By now, most readers are aware of the tragic dog bite incident that happened to Channel 9 newswoman Kyle Dyer. While the bite seemed to happen "out of nowhere,"
a series of events in the life of this dog named Max, combined with a lack of understanding of dog communication, played a major role in this split- second bite. What can we learn from this in order to prevent future tragedies? Dogs send us signals about how they are feeling and we need to understand what they are telling us.
I am sure Max's owner loves him. However, part of love is making good decisions for our pets. This includes getting them vaccinated for rabies. It also includes being honest with our-selves about whether or not our dogs have 100 percent recall with high distractions. Max begins his journey with a visit to the local open space park. He is off leash and chases a coyote onto a lake. They both fall through the ice. The coyote drowns. Max swims for his life and is rescued; scared, exhausted and traumatized.
Max's owner is very excited that his wonderful dog will be featured on the Channel 9 news the next morning. Max, however, is likely still very tired and probably quite distressed. His owner does not understand how stressed Max still is from this experience. So Max makes the journey to the studio.
Imagine Max, picking up on the nervous, excited energy of the humans around him, now in the studio with bright lights against darkness, cameras moving in and out of the light and darkness, people he does not know close to him, touching him, and in his space. His owner is jerking and popping on his leash. At the very least, Max is very confused. At worse, his stress level is rising to the point where he is over his threshold. Max tries to calm himself down with yawning. He tries to communicate that he is very uncomfortable with the situation. He pants, his respiration rate is high, he licks his lips repeatedly, roles his eyes, his body is tense and vigilant. All of this can be seen through the camera's eye.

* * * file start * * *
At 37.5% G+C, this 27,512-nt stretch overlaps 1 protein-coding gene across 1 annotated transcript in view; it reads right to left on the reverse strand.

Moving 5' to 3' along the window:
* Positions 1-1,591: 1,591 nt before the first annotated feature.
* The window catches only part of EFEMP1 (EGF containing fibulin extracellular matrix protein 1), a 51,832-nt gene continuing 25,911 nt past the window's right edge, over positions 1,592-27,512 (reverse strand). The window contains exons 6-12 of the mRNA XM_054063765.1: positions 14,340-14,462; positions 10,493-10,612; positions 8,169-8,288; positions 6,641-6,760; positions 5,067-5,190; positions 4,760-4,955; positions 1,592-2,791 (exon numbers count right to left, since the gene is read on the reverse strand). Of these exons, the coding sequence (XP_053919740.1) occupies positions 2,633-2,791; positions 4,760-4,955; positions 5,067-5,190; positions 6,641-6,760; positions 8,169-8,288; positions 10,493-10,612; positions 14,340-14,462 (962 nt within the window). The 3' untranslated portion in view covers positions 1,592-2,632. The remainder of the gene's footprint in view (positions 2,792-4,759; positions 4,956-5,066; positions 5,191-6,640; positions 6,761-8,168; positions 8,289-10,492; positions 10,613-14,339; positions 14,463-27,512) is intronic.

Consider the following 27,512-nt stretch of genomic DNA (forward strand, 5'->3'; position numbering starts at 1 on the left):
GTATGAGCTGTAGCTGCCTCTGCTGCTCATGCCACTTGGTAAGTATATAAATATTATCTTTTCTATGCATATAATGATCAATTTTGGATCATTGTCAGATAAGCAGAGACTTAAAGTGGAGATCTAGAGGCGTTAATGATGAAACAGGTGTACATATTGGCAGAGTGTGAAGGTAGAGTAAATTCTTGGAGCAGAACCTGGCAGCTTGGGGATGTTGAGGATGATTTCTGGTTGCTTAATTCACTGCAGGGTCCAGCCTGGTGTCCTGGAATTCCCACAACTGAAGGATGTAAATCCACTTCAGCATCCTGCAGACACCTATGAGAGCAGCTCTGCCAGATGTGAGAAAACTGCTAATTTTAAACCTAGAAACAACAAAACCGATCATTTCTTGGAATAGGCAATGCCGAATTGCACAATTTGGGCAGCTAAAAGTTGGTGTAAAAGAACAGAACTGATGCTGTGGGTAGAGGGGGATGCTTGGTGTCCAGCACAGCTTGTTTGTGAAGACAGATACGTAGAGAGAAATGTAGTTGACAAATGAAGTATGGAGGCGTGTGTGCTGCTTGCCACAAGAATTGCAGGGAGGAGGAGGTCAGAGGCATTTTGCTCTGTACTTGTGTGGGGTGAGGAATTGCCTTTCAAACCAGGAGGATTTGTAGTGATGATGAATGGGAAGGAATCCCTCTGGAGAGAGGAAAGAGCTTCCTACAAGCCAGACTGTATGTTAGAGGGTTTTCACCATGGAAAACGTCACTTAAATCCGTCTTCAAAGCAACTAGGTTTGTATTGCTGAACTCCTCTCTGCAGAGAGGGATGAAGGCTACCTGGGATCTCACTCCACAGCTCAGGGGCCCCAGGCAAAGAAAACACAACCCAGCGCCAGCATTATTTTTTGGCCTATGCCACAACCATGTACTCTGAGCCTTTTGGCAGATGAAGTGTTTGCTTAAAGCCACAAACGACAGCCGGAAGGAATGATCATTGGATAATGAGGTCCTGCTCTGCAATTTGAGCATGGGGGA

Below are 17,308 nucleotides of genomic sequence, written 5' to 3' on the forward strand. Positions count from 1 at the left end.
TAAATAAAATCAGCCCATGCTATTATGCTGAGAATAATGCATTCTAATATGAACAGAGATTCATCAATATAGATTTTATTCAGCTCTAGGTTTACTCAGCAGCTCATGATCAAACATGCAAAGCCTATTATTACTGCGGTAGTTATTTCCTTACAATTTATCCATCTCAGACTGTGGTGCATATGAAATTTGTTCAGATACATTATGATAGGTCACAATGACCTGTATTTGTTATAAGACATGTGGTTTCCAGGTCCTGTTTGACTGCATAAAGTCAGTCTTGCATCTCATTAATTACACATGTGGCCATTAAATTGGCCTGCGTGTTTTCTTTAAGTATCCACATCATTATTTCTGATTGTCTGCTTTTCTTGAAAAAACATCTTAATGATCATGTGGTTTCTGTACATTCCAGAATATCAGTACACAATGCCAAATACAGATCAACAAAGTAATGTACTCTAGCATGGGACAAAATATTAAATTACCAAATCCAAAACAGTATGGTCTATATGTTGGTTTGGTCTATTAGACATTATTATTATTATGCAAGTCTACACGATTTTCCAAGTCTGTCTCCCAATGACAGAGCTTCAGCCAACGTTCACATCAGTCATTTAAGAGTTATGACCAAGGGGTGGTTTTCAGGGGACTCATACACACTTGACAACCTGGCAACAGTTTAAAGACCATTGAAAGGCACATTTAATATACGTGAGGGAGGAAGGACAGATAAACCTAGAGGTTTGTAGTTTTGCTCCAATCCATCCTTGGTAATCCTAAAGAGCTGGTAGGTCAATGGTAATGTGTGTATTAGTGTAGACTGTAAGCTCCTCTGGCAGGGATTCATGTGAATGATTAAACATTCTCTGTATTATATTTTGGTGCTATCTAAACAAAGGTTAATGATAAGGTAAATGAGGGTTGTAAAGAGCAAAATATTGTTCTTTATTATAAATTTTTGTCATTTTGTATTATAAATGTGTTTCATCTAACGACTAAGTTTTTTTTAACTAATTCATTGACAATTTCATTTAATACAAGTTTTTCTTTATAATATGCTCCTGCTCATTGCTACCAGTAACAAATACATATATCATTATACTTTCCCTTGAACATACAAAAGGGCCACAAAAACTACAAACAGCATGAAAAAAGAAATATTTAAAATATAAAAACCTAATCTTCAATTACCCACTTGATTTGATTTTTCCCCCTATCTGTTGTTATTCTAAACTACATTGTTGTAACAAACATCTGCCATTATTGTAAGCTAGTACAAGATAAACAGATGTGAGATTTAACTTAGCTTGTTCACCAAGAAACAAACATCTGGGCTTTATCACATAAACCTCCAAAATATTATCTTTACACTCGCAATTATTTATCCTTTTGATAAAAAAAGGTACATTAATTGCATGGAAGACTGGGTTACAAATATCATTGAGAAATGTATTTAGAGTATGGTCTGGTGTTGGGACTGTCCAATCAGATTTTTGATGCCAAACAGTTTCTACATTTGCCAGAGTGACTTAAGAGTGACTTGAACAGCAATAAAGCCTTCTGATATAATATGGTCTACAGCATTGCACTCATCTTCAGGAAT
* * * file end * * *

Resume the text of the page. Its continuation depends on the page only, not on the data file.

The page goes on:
Someone he does not know approaches from behind. This woman also loves dogs and has been a wonderful advocate for their cause. She is moved by his story and in the moment, leans over to kiss him. Max growls. He is saying he wants space. The woman does not hear him and comes closer. Max's owner does not understand anything his dog is trying to communicate. Max resorts to his last alternative and bites.
Max's next journey is to a 10-day quarantine in a kennel, away from his home, people and the routine he knows. He is still there. Nothing in these last few days has made sense to him.
Love is important, but understanding is crucial. Learn to understand your dog's body language. When they are saying they are nervous, remove them from that situation to a quiet, safe place. Make decisions for them that keep them safe. Be not only their best friend, but also their interpreter, protector and advocate. And when dogs ask for space and peace, let us all grant them their simple request.
Louisa Morrissey is a Certified Professional Dog Trainer (CPDT-KA) and owner of Skijor-n-More. She is also a professional member of the Association of Pet Dog Trainers and a licensed Victoria Stilwell Positively Dog Trainer. www.skijornmore.com